Laura Clifford Robin CliffordDani (Fernando Ramallo) invites his best friend, Nico (Jordi Vilches), to
spend the summer holiday at the family beach house in southern Spain. The
cool thing is that Dani's parents are off on a trip of their own to Egypt.
Late night dates and house parties are the order of the day as the two boys
enter the next stage of their sexual awakening, but each takes a very
different path in "Nico and Dani."
This little coming-of-age flick is one of the most honestly rendered tales
about growing up that I have seen in a long time. Sophomore Spanish helmer
Cesc Gay (who cowrote the screenplay with Tomas Aragay) takes a very
conventional tale about two friends on the verge of adulthood and infuses
it with a refreshing approach of no excuses, no explanations for growing
The two boys playing the title characters are naturals. Fernando Ramallo is
the experienced actor and plays Dani as a young man who finds his sexual
desires draw him to boys and not girls. Nico, on the other hand, had no
problems with his same sex adolescent explorations with Dani, but now is
very much into girls. When Dani's friend Elena (Marieta Orozco) and her
friend Berta (Esther Nubiola) arrive on the scene, Nico is thrilled with
the chance to be with a woman. Dani is not so inclined and wants his
boyhood closeness to Nico to continue unabated.
Director Cesc Gay, with his talented young actors, takes this simply story
of growing up and gives it a fresh direction that we don't usually see in
the American equivalent. Here, in "Nico and Dani," there is no judgement
made over the boys' choices in life - Dani decides on a gay lifestyle,
while Nico shrugs off his friend's decisions and makes his own hetero
choice. The film leads the boys to the crossroads of life and they must
each choose their own path to follow.
"Nico and Dani" is a world class teen film that has meaning in many
different cultures and countries, not just Spain. This is the kind of
little, independent film that has so much to tell its teen target audience
that I hope it can succeed internationally. I wish there were more such
honestly rendered and thoughtfully told coming-of-age films. I give it a
Sixteen year old Dani's (Fernando Ramallo) riding high. He lives in an
arresting modern home with a pool on a cliff overlooking the ocean. It's
the onset of summer vacation, his trusting parents are leaving him to
take a trip to Egypt and his best friend is coming out from the city to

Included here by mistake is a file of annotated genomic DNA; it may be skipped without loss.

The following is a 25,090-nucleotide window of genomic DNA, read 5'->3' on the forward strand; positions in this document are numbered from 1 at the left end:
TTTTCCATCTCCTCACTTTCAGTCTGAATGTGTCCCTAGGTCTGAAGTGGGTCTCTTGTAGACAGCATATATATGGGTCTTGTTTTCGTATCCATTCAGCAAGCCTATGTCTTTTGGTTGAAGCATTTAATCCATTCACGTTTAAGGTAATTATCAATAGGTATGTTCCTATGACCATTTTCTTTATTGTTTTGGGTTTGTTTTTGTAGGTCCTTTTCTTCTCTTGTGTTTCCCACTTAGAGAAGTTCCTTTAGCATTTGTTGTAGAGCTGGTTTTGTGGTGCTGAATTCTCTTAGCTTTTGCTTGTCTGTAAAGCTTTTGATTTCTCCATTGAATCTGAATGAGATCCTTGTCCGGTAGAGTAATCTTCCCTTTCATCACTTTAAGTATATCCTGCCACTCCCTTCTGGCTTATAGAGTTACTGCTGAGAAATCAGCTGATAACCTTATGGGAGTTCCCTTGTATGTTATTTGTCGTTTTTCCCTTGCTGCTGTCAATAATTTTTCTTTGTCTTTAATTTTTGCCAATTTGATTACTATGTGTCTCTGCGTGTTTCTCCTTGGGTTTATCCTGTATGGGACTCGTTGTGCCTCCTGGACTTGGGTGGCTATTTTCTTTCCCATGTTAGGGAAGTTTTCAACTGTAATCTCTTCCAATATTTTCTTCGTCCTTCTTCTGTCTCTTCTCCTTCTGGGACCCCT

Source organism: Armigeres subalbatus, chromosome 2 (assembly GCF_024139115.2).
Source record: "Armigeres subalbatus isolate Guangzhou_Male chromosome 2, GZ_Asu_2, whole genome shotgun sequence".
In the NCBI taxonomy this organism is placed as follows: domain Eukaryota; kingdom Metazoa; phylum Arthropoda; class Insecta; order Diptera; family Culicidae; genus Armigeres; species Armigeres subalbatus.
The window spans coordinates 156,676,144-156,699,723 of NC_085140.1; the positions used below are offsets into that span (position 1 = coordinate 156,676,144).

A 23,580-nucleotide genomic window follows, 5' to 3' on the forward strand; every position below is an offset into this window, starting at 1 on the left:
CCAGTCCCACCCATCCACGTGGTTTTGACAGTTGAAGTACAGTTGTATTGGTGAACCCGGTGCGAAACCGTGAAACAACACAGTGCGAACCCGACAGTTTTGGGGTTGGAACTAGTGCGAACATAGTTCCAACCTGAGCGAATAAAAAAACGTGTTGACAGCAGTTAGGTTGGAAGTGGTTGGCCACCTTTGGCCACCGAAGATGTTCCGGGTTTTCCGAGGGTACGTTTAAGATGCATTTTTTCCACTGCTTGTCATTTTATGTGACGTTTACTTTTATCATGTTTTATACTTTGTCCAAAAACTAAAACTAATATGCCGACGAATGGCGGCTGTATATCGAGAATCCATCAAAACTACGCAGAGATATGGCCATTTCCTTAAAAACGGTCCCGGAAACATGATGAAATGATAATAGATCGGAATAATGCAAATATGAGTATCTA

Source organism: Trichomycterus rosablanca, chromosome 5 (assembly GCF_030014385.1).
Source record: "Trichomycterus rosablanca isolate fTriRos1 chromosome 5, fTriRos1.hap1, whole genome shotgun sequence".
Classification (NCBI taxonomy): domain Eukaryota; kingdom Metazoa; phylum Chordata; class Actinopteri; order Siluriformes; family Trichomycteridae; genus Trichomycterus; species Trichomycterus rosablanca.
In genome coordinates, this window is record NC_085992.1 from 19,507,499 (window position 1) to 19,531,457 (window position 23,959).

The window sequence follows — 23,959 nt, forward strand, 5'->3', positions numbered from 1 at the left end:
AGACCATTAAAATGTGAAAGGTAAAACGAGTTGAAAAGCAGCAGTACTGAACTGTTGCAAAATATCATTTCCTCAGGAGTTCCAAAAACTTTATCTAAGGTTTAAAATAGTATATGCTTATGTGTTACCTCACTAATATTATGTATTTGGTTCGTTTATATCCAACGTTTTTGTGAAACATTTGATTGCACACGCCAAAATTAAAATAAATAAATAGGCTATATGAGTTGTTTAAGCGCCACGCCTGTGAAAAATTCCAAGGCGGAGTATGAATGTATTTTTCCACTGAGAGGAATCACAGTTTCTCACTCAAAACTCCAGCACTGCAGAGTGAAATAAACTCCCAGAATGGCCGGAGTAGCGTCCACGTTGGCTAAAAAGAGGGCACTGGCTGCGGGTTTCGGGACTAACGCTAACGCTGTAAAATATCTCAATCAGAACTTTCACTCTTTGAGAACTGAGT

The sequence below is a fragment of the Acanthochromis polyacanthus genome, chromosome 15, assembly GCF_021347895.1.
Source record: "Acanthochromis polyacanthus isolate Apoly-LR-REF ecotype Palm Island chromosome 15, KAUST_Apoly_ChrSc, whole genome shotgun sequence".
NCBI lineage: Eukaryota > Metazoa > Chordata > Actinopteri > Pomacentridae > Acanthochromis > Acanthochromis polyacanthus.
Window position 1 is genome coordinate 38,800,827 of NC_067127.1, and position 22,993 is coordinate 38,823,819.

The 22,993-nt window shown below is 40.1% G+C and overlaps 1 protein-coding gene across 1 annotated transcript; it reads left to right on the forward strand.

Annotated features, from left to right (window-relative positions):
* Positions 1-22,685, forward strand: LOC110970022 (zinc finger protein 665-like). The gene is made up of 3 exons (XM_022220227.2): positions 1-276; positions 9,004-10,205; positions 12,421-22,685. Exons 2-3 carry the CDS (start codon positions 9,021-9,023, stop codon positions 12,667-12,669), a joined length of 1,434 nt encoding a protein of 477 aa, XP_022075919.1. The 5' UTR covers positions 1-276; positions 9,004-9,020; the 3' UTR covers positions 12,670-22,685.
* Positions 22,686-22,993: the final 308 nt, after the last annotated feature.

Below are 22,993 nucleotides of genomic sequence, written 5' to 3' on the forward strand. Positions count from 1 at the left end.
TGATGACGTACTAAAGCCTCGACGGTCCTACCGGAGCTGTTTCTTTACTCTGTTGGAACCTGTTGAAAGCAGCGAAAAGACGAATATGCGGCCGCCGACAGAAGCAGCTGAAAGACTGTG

join him in the Cannes 2000 Critics Week award winner, "Nico and Dani
Adapted from Jordi Sanchez's play by director Cesc Gay and Tomas Aragay,
the Spanish "Nico and Dani" is an honest, warm and funny coming of age
tale in which two best friends come to a crossroads together only to take
Dark and scrawny Nico (Jordi Vilches) arrives and begins strutting his macho
stuff, from dreams of becoming a motorcycle racing mechanic to boasting about
the size of his Adam's apple. Nico and Dani share nightly masturbation rituals
(the titular Krampack), where Nico teaches Dani that numbing one's hand first
by sitting on it allows one to believe the hand belongs to another. What
Dani shares with Nico is of a far more personal nature and Nico goes along
under cloud of sexual experimentation.
When the duo meet the brazen Elena (Marieta Orozco) and shy, virginal Berta
(Esther Nubiola), Nico sets to pairing the foursome off and making dates
while Dani gets increasingly annoyed that the two don't spend more time
alone together. Dani has an unsatisfying encounter with a drunken Berta,
then begins to spend time with an older, homosexual writer who's a client of
his father's (in a neat, if disturbingly offhand, parallel, Dani's treated much the
same as he treated Berta).
"Nico and Dani" is refreshing after the lowbrow sniggering found in
American teen sex comedies. These kids act like real teenagers - young
enough to still romp and play, old enough to want to appear sophisticated
and sexually desirable (amusingly enough, not too far afield from how the
film's adults are portrayed).
Blond, blue-eyed Fernando Ramallo plays Dani with an air of seriousness,
appropriate considering his character is facing a more difficult lifestyle
choice than his buddy. Newcomer Jordi Vilches (a circus performer!) is
hilarious as the confidently goofy Nico. He walks a line between
oblivousness and acceptance. The film is given a bright, sunny look by
cinematographer Andreu Rebes and a lively, unusual score by Riqui Sabates.
"Nico and Dani" succeeds in portraying a difficult and confusing time in
human development with humor, compassion and truth.
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